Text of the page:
it is for the government. No-one

thinks Wayne Swan will be better

than Peter Costello. 22 per cent

think that. 50-odd per cent think

Costello's best, and the rest don't

know. This is the best issue for

the government. No matter what it

economy or is, if you are talking about the

economy or trade unions, it's good

for the government. An interest

rate rise, it will be a historical

moment, it's never happened in a

campaign before. It will have to

hurt. Rates won't be hurt. Rate ECO I hurt. Rates won't be lower. No-one

things Wayne Swan will have rates

lower. The reason rates have gone

up five times is simply because of

the powerhouse of the Australian

economy. The economy is is doing so

from 10 well. When you reduce unemployment

from 10 per cent to 4 per cent, you

have more people in work with

spending power. These people have

spending power, they are putting

demand pressure on the economy.

It's because the government is a

victim of its own success. It

managed the thing so well. Feel

free to jump in. The problem for

John Howard is this: he's been

saying all of his Parliament,

families have never been better off

or had it good. He's lost touch

with the fact that a lot of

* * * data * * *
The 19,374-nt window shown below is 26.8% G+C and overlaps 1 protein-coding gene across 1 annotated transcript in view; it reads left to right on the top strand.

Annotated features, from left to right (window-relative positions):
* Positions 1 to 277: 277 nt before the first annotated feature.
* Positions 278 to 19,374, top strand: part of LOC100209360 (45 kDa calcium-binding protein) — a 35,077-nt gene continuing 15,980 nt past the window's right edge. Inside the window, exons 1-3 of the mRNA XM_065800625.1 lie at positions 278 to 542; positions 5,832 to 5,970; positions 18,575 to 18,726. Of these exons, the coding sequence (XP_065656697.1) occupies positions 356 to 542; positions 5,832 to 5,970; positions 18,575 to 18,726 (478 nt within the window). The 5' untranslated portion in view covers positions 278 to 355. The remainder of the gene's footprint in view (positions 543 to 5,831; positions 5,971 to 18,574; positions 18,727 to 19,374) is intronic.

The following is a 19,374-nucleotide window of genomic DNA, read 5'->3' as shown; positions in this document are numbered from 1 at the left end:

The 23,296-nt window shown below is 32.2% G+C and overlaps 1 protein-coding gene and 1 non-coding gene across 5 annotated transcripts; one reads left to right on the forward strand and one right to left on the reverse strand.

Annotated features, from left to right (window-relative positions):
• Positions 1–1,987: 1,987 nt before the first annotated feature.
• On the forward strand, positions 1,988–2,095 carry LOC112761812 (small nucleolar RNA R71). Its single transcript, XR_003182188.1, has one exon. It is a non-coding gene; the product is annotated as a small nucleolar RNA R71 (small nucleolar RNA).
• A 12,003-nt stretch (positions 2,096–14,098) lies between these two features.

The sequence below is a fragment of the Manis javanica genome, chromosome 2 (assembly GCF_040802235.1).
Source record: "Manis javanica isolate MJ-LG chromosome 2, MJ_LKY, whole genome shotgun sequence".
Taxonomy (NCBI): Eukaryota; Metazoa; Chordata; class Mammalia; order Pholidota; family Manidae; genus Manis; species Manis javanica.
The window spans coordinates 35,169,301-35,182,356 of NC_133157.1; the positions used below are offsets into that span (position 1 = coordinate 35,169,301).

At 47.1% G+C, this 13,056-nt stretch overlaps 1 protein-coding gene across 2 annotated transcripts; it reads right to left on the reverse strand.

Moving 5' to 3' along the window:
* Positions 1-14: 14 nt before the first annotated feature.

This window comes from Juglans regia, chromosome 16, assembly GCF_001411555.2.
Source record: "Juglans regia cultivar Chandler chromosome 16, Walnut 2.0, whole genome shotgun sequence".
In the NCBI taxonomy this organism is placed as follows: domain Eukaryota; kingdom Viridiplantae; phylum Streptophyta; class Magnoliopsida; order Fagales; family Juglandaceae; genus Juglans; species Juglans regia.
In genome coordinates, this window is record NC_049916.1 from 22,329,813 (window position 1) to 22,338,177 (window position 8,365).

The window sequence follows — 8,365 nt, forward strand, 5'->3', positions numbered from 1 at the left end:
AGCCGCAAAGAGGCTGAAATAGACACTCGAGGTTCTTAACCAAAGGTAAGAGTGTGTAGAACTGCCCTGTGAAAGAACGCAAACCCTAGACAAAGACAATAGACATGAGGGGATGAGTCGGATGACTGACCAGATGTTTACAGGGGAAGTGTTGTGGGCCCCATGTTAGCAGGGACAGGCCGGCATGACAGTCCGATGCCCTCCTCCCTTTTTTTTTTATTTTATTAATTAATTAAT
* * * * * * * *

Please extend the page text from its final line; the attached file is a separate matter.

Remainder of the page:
Australians, families are under

financial pressure. For young kids

home affordability, getting into a

new home is out of reach. Grocery

prices up, petrol, child care. Families are under pressure, and

he's saying "You've never had it so

good", that's the first problem. He

interest went to the last election saying

interest rates will be get at record lows. There's been five

increases, putting pressure "We

don't want there to be another one",

if there is, there'll be six in a

row. The Reserve Bank warned the

government they had to do something about capacity, skilled shortages.

One of the problems is an electoral

problem. It depends on strong

support in outer support in outer sush suburban electorates in the major cities.

They were strong in the last

election, responding well to Mr

Howard's campaign on interest rates.

The problem for the government is

they'll have to go back to the

voters and say - they'll have to

account for what's happened in

economic policy since then. These

are volatile electorates. If there

are new home buyers, angry with the

government over what has happened

to interest rates, to interest rates, combined with

another issue, which is the

industrial relations matter, then

it may well be that the government

could be in serious trouble. Surely

you can't blame a government, or

alluding to as Michael said, for

the fact there's a booming economy,